Bank of Canada considers more-dire housing outlook

by Justin da Rosa16 Apr 2015
A soft landing for the housing market is still the most likely scenario, according to the Bank of Canada, but it is still wary of a more disastrous correction.
“While historical experience suggests that localized Canadian house price cycles, both in terms of the factors behind the boom as well as the correction, have typically not spilled over to other regions, it would be a major event if it occurred,” the Bank of Canada wrote in its Monetary Policy Report, released Wednesday.

“If corrections in several important local markets materialized simultaneously, the spillover effects to the rest of the economy could be significant.”
The Central Bank is still concerned about household debt, and points to two major markets that are at the biggest risk of experiencing a housing price correction.
“Elevated house prices and debt levels relative to income continue to leave households vulnerable,” it wrote.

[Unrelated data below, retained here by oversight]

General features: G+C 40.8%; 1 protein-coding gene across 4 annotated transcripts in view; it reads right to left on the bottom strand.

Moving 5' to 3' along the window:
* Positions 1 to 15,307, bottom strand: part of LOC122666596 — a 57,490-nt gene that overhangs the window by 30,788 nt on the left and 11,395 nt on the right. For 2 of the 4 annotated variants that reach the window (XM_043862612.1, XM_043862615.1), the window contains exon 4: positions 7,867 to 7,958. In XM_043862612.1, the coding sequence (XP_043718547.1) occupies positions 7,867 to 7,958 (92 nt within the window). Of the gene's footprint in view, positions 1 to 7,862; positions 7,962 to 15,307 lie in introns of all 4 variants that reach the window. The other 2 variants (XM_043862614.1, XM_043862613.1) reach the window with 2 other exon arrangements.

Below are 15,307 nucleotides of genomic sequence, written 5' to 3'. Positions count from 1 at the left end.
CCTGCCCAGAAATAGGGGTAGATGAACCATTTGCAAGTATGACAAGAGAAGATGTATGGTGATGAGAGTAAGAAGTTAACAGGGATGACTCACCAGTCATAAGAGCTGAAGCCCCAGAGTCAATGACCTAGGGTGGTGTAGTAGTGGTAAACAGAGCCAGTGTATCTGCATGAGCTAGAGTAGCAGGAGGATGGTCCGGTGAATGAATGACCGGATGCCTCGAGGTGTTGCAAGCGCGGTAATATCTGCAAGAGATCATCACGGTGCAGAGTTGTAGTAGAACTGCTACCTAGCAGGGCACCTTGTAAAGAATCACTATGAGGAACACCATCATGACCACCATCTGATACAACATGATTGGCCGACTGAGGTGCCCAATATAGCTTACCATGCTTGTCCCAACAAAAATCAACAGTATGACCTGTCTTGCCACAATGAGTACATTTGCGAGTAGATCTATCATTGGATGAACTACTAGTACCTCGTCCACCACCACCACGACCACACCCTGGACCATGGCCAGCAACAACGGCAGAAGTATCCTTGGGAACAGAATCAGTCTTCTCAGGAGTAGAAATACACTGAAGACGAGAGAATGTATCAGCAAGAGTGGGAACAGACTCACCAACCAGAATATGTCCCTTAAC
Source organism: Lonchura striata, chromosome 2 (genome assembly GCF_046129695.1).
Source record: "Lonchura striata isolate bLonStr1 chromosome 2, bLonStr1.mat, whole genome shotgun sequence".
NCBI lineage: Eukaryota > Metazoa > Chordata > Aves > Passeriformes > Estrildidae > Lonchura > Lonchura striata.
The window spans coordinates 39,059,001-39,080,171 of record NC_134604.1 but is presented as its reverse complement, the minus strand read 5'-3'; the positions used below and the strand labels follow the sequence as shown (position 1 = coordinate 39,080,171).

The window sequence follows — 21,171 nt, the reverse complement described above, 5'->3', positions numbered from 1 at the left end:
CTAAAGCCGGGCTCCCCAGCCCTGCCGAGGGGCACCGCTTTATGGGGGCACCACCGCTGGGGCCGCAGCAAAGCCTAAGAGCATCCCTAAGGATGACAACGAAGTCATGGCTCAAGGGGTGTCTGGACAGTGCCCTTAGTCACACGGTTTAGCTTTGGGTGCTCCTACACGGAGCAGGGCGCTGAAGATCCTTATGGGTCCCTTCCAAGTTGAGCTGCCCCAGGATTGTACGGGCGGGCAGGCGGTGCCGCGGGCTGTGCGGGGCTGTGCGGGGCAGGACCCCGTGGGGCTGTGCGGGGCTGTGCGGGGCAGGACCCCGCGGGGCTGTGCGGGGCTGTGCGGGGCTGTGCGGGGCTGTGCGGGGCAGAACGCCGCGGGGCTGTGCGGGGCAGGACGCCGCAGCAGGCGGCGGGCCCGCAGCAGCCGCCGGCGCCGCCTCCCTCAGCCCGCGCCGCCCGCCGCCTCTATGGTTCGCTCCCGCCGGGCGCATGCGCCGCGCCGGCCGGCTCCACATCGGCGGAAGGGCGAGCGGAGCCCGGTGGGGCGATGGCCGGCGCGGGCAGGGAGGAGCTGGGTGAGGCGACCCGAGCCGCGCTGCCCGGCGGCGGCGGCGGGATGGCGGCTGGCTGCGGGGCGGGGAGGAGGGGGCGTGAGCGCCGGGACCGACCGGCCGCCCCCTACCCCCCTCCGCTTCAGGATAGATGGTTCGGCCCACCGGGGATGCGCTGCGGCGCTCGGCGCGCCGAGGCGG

“The adverse impact of the oil price shock in Alberta and continued robust price growth in Toronto and Vancouver suggest a risk of a correction in these markets.”
The Bank of Canada has noted moderation in the housing market over the past few months, citing a slow-down in resale and start activity.
When it comes to major markets, however, Canada’s housing is diverging in two very different directions.

“To date, the impacts on housing activity from falling energy prices appear to be largely restricted to Canada’s energy-producing regions,” the BoC wrote.

“The previously robust markets of Calgary and Edmonton have seen steep declines in resale activity and a significant slowdown in the year-over-year growth of house prices in recent months.
“At the same time, resale activity has remained strong in British Columbia and Ontario, particularly in Vancouver and Toronto, where house price growth is still elevated.”
For its part, the IMF once again chimed in on the state of the housing market Wednesday as well, expressing concern about record-low interest rates.
“If interest rates rose or there was a slump in employment many borrowers might not be able to make mortgage payments,” the IMF stated in its World Economic Outlook.

“The government has already taken some steps to make qualification for mortgages a bit stronger. Other policies to dampen demand may be required.” 

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